Bambata Cave

National Monument No.: 
Why Visit?: 


  • This large cave has many paintings typical of Matabeland San hunter-gatherer rock art.
  • Important for its archaeological discoveries and excavations in 1918, 1938, 1929, 1939 and 1980 which have been well documented. The stratified Stone Age remains from Bambata Cave form a database against which other historical sites can be measured and compared.
  • An easy walk from the car park with marvellous views over the Matopos Hills.

How to get here: 

From Bulawayo centre take Robert Mugabe Way in the city, this turns into Matopos Road which continues south 30 kilometres to the National Park boundary which continues as a single lane tarred road. Immediately after passing REPS School turn right at the fork towards Whovi Wild Area, 4.5 KM pass turnoff to World’s View on left, 4.9 KM pass the old Railway Terminus on the right, 19.3 KM turn right off the tar onto a gravel road. 23.4 KM turn right at the intersection, 23.9 KM turn right, 24.9 KM reach car park. The Cave is reached after a thirty minute easy walk up the granite slopes.

GPS reference: 20⁰30′26.01″S 28⁰24′42.71″E


The great cave of Bambata, a major archaeological site and discovered by Neville Jones in 1917, has fine paintings including elephants, giraffes, warthogs, tsessebe and mongoose.  Excavations in 1918, 1929, 1938 and 1939 revealed a great variety of implements and stone tools from the deep floor suggesting it has a long history of human occupation from the Middle Stone Age; a 1980 excavation of the upper layers revealed sheep bones and teeth and a distinctive form of pottery now called Bambata ware. The name is said to come from an occasion when the Matabele king Mzilikazi was obliged to climb down the hill on all fours, the name Bambata is the Zulu verb “ugubambata” meaning to caress, or stroke with the hands.

On the left are three faded elephant with a group of antelope in yellow and red, one of which is rarely shown from the front and not in profile. Underneath what may be a cheetah (see below) and numerous human figures, their heads protruding from small, tapered rectangles which have been interpreted as a large group of San hunter gatherers sleeping in their animal karosses.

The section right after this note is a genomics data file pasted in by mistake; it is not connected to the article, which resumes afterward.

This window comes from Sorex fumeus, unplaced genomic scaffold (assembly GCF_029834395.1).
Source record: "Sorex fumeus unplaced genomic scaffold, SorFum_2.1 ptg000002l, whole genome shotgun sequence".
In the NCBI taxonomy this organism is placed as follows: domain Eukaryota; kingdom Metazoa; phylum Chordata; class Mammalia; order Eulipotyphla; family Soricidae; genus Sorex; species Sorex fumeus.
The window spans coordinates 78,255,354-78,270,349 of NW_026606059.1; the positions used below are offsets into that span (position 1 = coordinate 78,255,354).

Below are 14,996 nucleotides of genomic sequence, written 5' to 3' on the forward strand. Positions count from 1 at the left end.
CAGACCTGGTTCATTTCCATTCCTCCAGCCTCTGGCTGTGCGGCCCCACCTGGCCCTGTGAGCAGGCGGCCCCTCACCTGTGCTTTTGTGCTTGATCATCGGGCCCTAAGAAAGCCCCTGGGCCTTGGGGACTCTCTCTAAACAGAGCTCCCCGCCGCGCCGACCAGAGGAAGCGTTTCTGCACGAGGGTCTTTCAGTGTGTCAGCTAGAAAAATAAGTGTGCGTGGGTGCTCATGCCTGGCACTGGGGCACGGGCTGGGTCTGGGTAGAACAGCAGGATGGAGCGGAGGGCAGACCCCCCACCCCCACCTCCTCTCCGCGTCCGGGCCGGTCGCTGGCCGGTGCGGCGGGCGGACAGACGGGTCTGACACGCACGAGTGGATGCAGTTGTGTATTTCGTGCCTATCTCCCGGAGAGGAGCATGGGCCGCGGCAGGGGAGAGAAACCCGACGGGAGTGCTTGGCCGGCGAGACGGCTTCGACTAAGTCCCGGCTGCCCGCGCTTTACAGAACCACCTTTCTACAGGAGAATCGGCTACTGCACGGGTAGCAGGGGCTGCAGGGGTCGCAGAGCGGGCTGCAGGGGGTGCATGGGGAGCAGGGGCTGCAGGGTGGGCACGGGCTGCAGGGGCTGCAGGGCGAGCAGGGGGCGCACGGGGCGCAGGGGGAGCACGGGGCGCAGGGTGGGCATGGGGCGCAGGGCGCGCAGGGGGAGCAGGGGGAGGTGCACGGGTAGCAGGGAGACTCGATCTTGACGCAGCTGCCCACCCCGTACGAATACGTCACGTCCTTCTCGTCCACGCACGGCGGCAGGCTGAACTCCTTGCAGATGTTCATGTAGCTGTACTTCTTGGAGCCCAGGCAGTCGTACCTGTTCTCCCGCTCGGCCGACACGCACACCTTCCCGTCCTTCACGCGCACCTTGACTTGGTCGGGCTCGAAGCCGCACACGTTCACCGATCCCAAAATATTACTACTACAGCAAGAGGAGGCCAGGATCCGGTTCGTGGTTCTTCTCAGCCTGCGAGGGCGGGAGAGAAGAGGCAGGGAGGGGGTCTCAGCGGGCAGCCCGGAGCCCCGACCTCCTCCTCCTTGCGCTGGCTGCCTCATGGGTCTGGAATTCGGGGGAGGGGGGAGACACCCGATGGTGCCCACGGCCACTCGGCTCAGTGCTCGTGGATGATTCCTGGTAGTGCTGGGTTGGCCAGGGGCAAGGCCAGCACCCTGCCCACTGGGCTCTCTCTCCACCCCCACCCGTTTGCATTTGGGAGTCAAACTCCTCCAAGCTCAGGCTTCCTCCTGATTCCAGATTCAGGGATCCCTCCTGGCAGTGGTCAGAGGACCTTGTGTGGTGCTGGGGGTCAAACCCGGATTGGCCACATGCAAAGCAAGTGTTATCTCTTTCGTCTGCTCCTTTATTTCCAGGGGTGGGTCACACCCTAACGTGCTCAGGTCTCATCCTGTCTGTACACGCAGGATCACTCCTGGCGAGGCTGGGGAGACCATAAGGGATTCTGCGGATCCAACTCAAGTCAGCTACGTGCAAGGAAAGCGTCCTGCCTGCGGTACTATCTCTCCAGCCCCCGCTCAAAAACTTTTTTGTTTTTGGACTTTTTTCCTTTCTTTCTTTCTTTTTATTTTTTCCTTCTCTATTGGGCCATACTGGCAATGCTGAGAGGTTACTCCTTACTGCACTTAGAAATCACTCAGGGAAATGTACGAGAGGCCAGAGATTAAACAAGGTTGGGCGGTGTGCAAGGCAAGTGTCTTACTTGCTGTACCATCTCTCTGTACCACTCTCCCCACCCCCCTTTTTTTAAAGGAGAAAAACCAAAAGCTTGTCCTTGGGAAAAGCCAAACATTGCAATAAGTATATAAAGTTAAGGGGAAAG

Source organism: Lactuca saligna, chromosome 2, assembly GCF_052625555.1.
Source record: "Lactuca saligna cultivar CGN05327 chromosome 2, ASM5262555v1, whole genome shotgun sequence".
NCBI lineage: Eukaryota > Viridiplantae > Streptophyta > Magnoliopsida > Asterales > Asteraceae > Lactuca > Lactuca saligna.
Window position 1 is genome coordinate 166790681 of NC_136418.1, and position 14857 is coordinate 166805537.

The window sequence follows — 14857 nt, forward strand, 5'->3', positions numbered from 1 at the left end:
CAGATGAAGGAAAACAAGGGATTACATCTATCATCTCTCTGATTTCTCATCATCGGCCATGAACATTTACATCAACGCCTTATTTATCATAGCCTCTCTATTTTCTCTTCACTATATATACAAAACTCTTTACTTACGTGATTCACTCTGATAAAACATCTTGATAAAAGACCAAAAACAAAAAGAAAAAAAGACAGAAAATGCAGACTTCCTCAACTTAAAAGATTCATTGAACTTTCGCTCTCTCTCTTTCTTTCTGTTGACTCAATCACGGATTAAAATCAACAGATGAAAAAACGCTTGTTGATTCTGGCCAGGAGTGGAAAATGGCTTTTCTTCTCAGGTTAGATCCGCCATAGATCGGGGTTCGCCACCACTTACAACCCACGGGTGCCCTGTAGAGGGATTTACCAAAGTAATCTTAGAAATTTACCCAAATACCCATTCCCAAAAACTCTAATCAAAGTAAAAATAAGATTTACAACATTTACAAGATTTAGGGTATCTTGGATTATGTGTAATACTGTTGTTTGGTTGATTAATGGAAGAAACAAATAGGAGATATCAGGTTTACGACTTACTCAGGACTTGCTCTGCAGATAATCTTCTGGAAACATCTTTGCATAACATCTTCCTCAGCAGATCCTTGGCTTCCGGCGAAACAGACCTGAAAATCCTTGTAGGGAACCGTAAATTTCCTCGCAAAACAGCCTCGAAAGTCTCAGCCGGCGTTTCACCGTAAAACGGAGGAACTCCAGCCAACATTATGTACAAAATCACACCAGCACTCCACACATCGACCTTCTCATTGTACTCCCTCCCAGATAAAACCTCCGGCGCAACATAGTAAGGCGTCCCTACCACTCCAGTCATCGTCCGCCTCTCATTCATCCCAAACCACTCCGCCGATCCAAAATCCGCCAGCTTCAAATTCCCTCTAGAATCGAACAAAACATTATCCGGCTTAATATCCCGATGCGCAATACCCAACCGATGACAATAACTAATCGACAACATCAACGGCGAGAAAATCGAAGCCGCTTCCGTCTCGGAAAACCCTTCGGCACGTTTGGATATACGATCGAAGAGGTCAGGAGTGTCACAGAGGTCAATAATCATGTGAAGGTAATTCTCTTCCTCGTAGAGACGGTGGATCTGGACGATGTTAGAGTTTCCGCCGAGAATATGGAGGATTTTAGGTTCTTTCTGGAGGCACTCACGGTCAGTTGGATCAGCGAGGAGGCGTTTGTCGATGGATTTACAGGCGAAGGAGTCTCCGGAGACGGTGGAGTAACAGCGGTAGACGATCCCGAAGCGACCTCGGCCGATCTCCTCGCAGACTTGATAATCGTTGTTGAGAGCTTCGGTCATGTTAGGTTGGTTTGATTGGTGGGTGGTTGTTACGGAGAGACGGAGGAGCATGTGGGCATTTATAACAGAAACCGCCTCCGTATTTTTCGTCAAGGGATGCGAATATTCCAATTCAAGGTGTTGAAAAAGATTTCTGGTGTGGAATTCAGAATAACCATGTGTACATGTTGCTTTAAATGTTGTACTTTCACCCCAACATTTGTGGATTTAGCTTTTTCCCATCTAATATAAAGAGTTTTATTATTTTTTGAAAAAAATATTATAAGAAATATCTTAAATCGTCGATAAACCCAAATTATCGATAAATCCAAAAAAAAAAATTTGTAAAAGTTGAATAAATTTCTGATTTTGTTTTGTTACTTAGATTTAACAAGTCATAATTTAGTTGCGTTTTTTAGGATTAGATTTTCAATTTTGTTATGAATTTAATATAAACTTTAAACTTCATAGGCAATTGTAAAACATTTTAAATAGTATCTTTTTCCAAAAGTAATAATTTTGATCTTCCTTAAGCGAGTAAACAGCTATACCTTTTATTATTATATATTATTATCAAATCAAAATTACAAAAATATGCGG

Dominating the frieze top right is a large ovoid with nine ochre cores with dark dots and lines and grey caps. An elongated human lies with one hand on his head and a leg bent back…the familiar posture of a trancer.

A line of twenty-five elongated hunters stretch to the right; above them a group of bushbuck are superimposed on a large ovoid; below them three females have bags and digging sticks. On the right lines lead from human figures which may represent n/um; this is activated in dancing and then overflows and escapes from the body of the trancer and is a theme often portrayed in Mashonaland rock art. 

Far left are number of giraffe, zebra and a faded feline beside a large rhino and another reclining figure of a trancer and some shapes that resemble trees, but maybe humans with raised hands and outstretched fingers.




C.K. Cooke. A Guide to the Rock Art of Rhodesia. National Museums and Monuments of Rhodesia 1974.

E. Goodall, C.K. Cooke, J. Desmond Clark. Editor R. Summers. Prehistoric Rock Art of the Federation of Rhodesia and Nyasaland. National Publications Trust. 1959




When to visit: 
All year around Monday to Sunday 6am to 6pm
Entrance free once the National Park fee is paid